ADVERTISEMENT

10 Tips for Writing Revealing Dialogue

Fiction is not real life. Fiction resembles real life, but it’s a story: a way to take bits and pieces from the real world and mold them into a structure that reveals, entertains, and enlightens. In the same way, dialogue is not a word-for-word transcript of the way people actually speak. Screenwriter John Trubly says, “Dialogue is not real talk; it is highly selective language that sounds like it could be real.” Good dialogue, he says, “is always more intelligent, wittier, more metaphorical, and better argued than in real life.”

Because dialogue is not a real-life conversation, authors can choose to only put into dialogue those lines that serve a purpose: those that reveal character or character motive, create tension or suspense, set the tone, or move the story forward.

Here are some tips to keep mind as you write dialogue.

1. Get rid of filler words.

Beginning writers often think “ums” and “wells” make dialogue more realistic, when in fact these words clutter the prose. Show a character’s hesitation or hedging in other ways. Delete um, well, uh, like, just, I mean, and other filler words.

2. Leave out routine dialogue.

Director Alfred Hitchcock said that story is “Life, with the dull parts taken out.” We don’t need to read “Hi, how are you?” or phone number exchanges, unless this dialogue serves a purpose. If it does not reveal character, or increase tension, skip it. Or write, “they said hello” and “they exchanged phone numbers.”

3. Consider your dialogue tags.

It’s best to stick with “he said” and “she said.” Remember that people can’t laugh, chortle, or snort words. Leave out most adverbs as well. What the characters are saying should be enough for readers to know how it is being said.

4. Combine dialogue with action.

If you want to give clues about how dialogue is being said, show emotion through a character’s movement, facial expression, or “business.” Maybe a character is slowly ripping up a tissue, or pacing around the living room as he speaks.

5. Make it clear who is speaking.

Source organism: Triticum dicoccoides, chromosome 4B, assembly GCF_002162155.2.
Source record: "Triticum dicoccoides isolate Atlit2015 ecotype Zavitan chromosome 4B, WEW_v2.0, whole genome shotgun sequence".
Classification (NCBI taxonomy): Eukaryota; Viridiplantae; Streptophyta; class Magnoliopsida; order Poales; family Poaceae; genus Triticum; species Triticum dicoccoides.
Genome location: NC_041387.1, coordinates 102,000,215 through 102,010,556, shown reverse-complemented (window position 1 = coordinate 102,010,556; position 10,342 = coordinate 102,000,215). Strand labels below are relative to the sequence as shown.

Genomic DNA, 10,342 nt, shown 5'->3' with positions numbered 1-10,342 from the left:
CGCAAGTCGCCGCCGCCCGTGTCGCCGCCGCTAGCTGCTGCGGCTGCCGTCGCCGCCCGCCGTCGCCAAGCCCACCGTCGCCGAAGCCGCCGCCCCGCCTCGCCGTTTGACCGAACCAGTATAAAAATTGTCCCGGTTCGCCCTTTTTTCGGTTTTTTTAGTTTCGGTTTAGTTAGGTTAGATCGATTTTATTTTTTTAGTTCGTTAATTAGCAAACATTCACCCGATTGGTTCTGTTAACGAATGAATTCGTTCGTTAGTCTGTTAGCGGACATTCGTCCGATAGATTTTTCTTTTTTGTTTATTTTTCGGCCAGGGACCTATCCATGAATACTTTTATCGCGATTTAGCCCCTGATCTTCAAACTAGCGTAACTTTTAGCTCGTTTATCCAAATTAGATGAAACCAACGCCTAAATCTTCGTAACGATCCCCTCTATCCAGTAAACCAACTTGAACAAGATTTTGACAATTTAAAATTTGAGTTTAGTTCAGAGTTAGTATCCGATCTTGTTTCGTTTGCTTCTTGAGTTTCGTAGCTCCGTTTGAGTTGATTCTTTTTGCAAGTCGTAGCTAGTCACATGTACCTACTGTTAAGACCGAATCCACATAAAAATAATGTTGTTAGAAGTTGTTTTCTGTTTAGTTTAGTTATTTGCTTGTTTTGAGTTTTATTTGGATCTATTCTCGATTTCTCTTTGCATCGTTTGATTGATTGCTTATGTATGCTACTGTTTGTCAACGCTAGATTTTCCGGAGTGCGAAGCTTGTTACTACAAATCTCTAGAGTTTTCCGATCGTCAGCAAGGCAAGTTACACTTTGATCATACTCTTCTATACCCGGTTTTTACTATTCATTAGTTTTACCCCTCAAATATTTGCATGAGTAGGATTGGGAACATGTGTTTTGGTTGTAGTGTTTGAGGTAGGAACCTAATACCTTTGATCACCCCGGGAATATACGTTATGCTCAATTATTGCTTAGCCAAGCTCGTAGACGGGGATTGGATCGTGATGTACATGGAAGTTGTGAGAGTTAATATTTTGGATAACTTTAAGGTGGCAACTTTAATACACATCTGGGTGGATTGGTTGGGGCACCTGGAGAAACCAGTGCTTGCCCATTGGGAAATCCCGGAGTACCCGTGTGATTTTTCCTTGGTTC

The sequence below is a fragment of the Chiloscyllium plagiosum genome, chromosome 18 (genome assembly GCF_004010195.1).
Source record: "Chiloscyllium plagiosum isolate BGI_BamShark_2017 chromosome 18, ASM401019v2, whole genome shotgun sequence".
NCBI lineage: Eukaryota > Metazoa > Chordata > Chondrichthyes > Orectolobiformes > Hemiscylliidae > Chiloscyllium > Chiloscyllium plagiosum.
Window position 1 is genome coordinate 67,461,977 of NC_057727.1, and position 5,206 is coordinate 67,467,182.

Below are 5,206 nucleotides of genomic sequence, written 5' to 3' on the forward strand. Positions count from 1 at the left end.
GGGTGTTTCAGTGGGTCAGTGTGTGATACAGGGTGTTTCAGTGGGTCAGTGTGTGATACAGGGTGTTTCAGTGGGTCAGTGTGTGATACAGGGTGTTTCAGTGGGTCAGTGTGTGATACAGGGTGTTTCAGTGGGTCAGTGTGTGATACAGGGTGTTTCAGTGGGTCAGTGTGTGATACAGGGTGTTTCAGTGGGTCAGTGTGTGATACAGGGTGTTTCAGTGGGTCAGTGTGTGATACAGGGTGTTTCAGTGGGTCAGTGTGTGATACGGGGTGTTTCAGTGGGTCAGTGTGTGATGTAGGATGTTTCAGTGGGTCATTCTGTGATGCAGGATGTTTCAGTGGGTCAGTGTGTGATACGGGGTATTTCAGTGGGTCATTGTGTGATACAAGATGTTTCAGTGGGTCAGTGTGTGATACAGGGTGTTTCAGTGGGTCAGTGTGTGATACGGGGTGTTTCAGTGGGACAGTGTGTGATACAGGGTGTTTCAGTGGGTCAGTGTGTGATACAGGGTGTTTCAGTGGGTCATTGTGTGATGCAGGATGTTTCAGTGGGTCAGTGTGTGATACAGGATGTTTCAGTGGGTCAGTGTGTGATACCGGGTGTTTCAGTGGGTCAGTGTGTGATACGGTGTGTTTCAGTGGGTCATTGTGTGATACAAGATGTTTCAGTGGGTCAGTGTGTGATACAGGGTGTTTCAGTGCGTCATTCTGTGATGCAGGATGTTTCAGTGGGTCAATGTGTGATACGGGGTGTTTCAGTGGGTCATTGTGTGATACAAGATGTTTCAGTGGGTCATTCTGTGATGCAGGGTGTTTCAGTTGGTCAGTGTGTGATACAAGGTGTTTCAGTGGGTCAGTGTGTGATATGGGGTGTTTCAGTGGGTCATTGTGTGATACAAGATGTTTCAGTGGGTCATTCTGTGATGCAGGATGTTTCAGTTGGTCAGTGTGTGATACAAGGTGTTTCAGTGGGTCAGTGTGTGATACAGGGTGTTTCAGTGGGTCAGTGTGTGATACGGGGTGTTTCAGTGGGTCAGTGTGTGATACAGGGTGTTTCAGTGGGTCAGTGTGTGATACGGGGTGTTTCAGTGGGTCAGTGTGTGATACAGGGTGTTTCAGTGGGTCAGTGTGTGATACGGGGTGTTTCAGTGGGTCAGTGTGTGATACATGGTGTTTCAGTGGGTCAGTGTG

Leaving out some dialogue tags can help with the rhythm and flow of the prose, but make sure readers can tell who is speaking. If there is already a character action associated with a line of dialogue, this is an easy and appropriate place to cut the tag.

6. Don’t overdo accents.

The first thing Jim says in The Adventures of Huckleberry Finn is “Say, who is you? Whar is you? Dog my cats ef I didn’ hear sumf’n. Well, I know what I’s gwyne to do: I’s gwyne to set down here and listen tell I hears it agin.” Mark Twain got away with this, but you probably can’t. Instead, show accent through word choice and a few sparingly-used phonetic spellings. Flannery O’Conner is a master of this. “Who them children belong to, you?” Parker asks in her story “Parker’s Back.” “I ain’t married yet,” Sarah Ruth replies. “They belong to momma.” Readers need only a few clues to hear the accent.

7. Use profanity sparingly.

Like accents, too many curse words can distract the reader, even if it is true to the way a character would speak.  And instead of using profanity when a character is angry, try showing the anger through action and carefully chosen speech instead.

8. Make your characters lie.

What can make dialogue interesting (and increase tension) is characters who don’t share what they know or who don’t say what they are thinking. Don’t be afraid of a nonlinear conversation, either. A character can choose to not answer a question, or to answer it a few lines later. And characters can say things the reader doesn’t completely understand, or understand yet. But don’t make dialogue so cryptic that readers are completely lost.

9. Read dialogue out loud.

Your dialogue should sounds natural and have a good rhythm. Make sure your characters don’t all talk in the same way.

10. Don’t leave out dialogue altogether.

Dialogue can be a welcome change from long stretches of prose, and dialogue can often make for an emotional or tension-filled scene. Dialogue also creates white space, breaking up chunks of exposition and description, which might become tedious to readers. Author Virginia Euwer Wolff says “I wanted the white space to thread through the story and give it room to breathe…I wanted the friendliness of white space on the page.”

What do you say? Time to write some good dialogue!